Two new books examine the ordinary roots of our extraordinary regime of high-tech monitoring.

Sophia Goodriend:

The Listeners tells the history of wiretapping in the United States through ordinary biographies. “Wherever possible, this book is centered on people,” Hochman writes in the introduction. “In part, this is to counteract the long-standing tendency in surveillance studies to grant extraordinary agency to agencies”—the National Security Agency, the Federal Bureau of Investigation, and the Central Intelligence Agency. Instead he looks to the lives of regular criminals, businessmen, spies, and innovators. His story begins with D. C. Williams, an infamous Californian convict. Williams was thrown in jail for intercepting corporate communication, selling the information to stock traders, and amassing millions via illicit espionage. Williams may sound like the cybercriminals of today, who regularly hack into corporate servers and defraud financial markets, but he was actually the first person to be convicted of intercepting electronic messages in America: “The year—and here’s the twist to the story—was 1864.”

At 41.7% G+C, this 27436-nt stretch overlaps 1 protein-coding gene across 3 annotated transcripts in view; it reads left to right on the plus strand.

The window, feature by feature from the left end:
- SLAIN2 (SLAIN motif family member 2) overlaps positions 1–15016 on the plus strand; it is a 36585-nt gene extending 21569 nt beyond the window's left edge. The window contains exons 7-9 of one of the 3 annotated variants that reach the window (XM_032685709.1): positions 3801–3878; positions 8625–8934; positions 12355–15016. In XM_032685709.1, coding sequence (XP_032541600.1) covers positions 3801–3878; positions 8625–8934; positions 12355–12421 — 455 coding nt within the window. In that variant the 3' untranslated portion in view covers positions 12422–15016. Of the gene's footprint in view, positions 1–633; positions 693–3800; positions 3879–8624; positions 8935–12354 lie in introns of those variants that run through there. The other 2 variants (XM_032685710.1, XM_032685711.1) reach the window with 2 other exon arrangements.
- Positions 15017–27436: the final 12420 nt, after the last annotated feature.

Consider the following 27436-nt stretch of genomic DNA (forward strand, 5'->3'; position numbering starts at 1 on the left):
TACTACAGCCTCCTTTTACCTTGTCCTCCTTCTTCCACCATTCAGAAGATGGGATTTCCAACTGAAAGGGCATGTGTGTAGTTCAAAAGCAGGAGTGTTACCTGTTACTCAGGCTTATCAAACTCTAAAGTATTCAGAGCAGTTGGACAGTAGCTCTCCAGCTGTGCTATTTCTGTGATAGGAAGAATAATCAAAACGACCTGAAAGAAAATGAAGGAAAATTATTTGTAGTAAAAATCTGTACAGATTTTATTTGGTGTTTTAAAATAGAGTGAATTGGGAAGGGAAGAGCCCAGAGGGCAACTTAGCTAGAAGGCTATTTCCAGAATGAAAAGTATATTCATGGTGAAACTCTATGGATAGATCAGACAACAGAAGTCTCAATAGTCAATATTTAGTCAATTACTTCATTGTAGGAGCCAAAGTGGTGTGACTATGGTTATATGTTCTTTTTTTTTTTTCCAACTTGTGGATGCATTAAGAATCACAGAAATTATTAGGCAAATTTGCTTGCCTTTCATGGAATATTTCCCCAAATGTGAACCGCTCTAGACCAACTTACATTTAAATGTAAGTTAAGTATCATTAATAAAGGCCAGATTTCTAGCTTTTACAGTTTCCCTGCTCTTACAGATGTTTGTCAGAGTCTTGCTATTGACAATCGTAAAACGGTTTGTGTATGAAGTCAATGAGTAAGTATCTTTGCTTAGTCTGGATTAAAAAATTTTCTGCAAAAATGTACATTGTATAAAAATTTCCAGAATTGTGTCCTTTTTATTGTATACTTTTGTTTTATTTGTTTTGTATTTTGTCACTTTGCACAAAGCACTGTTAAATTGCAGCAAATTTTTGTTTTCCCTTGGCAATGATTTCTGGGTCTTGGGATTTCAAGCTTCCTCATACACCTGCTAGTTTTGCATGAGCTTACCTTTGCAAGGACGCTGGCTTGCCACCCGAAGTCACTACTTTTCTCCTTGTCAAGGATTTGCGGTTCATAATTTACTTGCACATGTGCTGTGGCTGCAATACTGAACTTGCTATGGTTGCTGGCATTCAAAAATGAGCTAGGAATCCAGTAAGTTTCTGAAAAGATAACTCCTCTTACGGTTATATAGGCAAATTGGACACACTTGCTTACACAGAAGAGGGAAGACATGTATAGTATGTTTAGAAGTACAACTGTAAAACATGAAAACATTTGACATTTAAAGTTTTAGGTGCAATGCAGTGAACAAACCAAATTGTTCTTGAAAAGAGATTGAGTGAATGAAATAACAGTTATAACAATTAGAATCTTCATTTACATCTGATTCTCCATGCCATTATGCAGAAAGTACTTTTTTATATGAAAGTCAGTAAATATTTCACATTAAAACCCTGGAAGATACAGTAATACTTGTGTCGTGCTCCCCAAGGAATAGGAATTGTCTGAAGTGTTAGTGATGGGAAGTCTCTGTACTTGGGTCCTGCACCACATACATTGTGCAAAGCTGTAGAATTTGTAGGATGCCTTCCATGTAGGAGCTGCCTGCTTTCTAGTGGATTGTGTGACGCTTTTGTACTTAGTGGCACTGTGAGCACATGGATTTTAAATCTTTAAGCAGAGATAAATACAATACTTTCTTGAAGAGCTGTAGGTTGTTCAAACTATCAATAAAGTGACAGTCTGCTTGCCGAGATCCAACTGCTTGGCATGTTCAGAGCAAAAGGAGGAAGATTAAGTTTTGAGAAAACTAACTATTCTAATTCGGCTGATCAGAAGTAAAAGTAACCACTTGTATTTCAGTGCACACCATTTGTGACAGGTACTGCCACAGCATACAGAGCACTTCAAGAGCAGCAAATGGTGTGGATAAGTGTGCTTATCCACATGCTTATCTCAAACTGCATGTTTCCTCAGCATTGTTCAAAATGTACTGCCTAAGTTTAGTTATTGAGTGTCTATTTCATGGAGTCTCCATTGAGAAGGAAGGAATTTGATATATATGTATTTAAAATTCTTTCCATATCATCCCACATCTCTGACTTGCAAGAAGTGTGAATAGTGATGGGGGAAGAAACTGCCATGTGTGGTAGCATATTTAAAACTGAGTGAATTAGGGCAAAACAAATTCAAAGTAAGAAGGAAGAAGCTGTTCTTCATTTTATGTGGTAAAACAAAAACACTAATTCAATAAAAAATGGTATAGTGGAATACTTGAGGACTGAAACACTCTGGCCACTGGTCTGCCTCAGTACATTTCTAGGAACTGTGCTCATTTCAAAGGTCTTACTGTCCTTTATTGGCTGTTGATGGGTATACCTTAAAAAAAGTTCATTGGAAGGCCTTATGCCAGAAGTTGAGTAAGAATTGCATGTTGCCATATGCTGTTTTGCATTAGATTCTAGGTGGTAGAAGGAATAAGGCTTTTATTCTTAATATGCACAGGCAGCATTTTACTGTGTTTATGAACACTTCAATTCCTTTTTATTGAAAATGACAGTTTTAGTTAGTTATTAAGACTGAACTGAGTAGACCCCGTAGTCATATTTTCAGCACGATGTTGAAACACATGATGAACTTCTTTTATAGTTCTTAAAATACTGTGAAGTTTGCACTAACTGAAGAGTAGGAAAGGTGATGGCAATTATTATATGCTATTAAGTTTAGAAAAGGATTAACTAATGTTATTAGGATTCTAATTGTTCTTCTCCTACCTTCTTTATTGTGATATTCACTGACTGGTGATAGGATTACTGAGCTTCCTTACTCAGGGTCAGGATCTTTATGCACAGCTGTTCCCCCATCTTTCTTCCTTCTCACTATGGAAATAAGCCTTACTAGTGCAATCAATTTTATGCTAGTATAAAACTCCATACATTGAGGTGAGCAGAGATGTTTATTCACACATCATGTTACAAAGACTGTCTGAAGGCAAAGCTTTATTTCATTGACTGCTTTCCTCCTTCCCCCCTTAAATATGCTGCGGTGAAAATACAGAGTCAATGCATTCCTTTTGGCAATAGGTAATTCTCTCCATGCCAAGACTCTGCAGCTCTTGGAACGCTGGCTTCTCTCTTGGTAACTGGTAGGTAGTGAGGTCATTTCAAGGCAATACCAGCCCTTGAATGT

The Listeners resurrects figures like Williams in order to underscore that “surveillance is, and always has been a constitutive element of our communications ecosystem.” Wiretappers arrived on the scene around the Civil War, with soldiers tapping into electric cables as soon as they began transmitting wartime communication. Electronic listening spread from military campaigns to criminal pursuits and then to the arsenal of local law enforcement. In 1895, around the time municipal telephone companies established networks in New York City, mob bosses and police forces rented out vacant offices to set up eavesdropping nests. They paid a host of freelance listeners to sit hunched over telephone receivers, listening in on private phone calls across the city. Many received special technical training in signal intelligence during their time in the army and were eager to cash in on their skills.